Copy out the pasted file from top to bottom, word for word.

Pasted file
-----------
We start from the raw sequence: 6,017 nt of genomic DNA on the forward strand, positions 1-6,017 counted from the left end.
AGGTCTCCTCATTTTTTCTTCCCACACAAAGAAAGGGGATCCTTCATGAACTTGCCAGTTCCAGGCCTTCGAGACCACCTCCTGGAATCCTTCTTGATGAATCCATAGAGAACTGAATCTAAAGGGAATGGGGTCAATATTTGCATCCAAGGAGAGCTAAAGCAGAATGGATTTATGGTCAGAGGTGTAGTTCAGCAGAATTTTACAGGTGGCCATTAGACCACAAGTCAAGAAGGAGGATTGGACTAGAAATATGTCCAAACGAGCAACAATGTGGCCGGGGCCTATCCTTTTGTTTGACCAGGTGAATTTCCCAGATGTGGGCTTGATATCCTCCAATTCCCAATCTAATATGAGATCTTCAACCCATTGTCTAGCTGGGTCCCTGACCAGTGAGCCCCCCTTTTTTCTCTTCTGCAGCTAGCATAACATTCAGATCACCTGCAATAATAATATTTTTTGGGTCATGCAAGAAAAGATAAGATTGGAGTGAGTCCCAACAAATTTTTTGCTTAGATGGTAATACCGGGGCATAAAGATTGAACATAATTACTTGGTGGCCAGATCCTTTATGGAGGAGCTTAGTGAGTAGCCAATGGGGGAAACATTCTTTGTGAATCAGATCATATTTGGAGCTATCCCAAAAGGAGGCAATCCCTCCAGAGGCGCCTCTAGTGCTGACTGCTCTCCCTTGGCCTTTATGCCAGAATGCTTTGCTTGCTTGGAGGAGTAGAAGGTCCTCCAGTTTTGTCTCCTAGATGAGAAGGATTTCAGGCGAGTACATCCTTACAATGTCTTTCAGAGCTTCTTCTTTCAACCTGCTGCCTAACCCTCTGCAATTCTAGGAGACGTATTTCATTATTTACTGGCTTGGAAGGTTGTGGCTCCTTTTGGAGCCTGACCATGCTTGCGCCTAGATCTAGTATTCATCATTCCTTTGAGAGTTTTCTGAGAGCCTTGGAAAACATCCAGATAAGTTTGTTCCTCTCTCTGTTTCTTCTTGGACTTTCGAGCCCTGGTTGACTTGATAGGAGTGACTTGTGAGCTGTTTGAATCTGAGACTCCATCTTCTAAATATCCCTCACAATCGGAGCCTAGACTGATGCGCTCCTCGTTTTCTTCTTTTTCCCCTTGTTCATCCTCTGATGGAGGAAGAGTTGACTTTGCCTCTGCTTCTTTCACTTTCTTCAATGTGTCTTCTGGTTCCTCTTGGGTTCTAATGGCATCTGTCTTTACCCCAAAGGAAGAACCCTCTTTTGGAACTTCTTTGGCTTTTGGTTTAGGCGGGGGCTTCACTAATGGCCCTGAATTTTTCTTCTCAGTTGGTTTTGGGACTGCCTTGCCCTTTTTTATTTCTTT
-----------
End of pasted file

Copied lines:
We start from the raw sequence: 6,017 nt of genomic DNA on the forward strand, positions 1-6,017 counted from the left end.
AGGTCTCCTCATTTTTTCTTCCCACACAAAGAAAGGGGATCCTTCATGAACTTGCCAGTTCCAGGCCTTCGAGACCACCTCCTGGAATCCTTCTTGATGAATCCATAGAGAACTGAATCTAAAGGGAATGGGGTCAATATTTGCATCCAAGGAGAGCTAAAGCAGAATGGATTTATGGTCAGAGGTGTAGTTCAGCAGAATTTTACAGGTGGCCATTAGACCACAAGTCAAGAAGGAGGATTGGACTAGAAATATGTCCAAACGAGCAACAATGTGGCCGGGGCCTATCCTTTTGTTTGACCAGGTGAATTTCCCAGATGTGGGCTTGATATCCTCCAATTCCCAATCTAATATGAGATCTTCAACCCATTGTCTAGCTGGGTCCCTGACCAGTGAGCCCCCCTTTTTTCTCTTCTGCAGCTAGCATAACATTCAGATCACCTGCAATAATAATATTTTTTGGGTCATGCAAGAAAAGATAAGATTGGAGTGAGTCCCAACAAATTTTTTGCTTAGATGGTAATACCGGGGCATAAAGATTGAACATAATTACTTGGTGGCCAGATCCTTTATGGAGGAGCTTAGTGAGTAGCCAATGGGGGAAACATTCTTTGTGAATCAGATCATATTTGGAGCTATCCCAAAAGGAGGCAATCCCTCCAGAGGCGCCTCTAGTGCTGACTGCTCTCCCTTGGCCTTTATGCCAGAATGCTTTGCTTGCTTGGAGGAGTAGAAGGTCCTCCAGTTTTGTCTCCTAGATGAGAAGGATTTCAGGCGAGTACATCCTTACAATGTCTTTCAGAGCTTCTTCTTTCAACCTGCTGCCTAACCCTCTGCAATTCTAGGAGACGTATTTCATTATTTACTGGCTTGGAAGGTTGTGGCTCCTTTTGGAGCCTGACCATGCTTGCGCCTAGATCTAGTATTCATCATTCCTTTGAGAGTTTTCTGAGAGCCTTGGAAAACATCCAGATAAGTTTGTTCCTCTCTCTGTTTCTTCTTGGACTTTCGAGCCCTGGTTGACTTGATAGGAGTGACTTGTGAGCTGTTTGAATCTGAGACTCCATCTTCTAAATATCCCTCACAATCGGAGCCTAGACTGATGCGCTCCTCGTTTTCTTCTTTTTCCCCTTGTTCATCCTCTGATGGAGGAAGAGTTGACTTTGCCTCTGCTTCTTTCACTTTCTTCAATGTGTCTTCTGGTTCCTCTTGGGTTCTAATGGCATCTGTCTTTACCCCAAAGGAAGAACCCTCTTTTGGAACTTCTTTGGCTTTTGGTTTAGGCGGGGGCTTCACTAATGGCCCTGAATTTTTCTTCTCAGTTGGTTTTGGGACTGCCTTGCCCTTTTTTATTTCTTT